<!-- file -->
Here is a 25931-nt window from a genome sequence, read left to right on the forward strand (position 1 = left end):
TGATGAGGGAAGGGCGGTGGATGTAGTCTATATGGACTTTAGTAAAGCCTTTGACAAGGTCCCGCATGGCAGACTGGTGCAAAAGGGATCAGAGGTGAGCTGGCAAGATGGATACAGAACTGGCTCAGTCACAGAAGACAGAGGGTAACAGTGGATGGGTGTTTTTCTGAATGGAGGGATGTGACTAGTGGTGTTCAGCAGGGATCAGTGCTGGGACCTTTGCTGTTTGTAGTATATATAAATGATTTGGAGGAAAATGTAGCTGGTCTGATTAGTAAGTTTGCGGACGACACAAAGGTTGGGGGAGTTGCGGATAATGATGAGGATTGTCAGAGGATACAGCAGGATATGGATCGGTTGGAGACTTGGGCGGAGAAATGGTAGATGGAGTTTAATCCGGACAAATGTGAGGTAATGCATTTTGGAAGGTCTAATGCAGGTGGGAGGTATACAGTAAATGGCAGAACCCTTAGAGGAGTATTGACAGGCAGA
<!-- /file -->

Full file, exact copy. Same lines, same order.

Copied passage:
Here is a 25931-nt window from a genome sequence, read left to right on the forward strand (position 1 = left end):
TGATGAGGGAAGGGCGGTGGATGTAGTCTATATGGACTTTAGTAAAGCCTTTGACAAGGTCCCGCATGGCAGACTGGTGCAAAAGGGATCAGAGGTGAGCTGGCAAGATGGATACAGAACTGGCTCAGTCACAGAAGACAGAGGGTAACAGTGGATGGGTGTTTTTCTGAATGGAGGGATGTGACTAGTGGTGTTCAGCAGGGATCAGTGCTGGGACCTTTGCTGTTTGTAGTATATATAAATGATTTGGAGGAAAATGTAGCTGGTCTGATTAGTAAGTTTGCGGACGACACAAAGGTTGGGGGAGTTGCGGATAATGATGAGGATTGTCAGAGGATACAGCAGGATATGGATCGGTTGGAGACTTGGGCGGAGAAATGGTAGATGGAGTTTAATCCGGACAAATGTGAGGTAATGCATTTTGGAAGGTCTAATGCAGGTGGGAGGTATACAGTAAATGGCAGAACCCTTAGAGGAGTATTGACAGGCAGA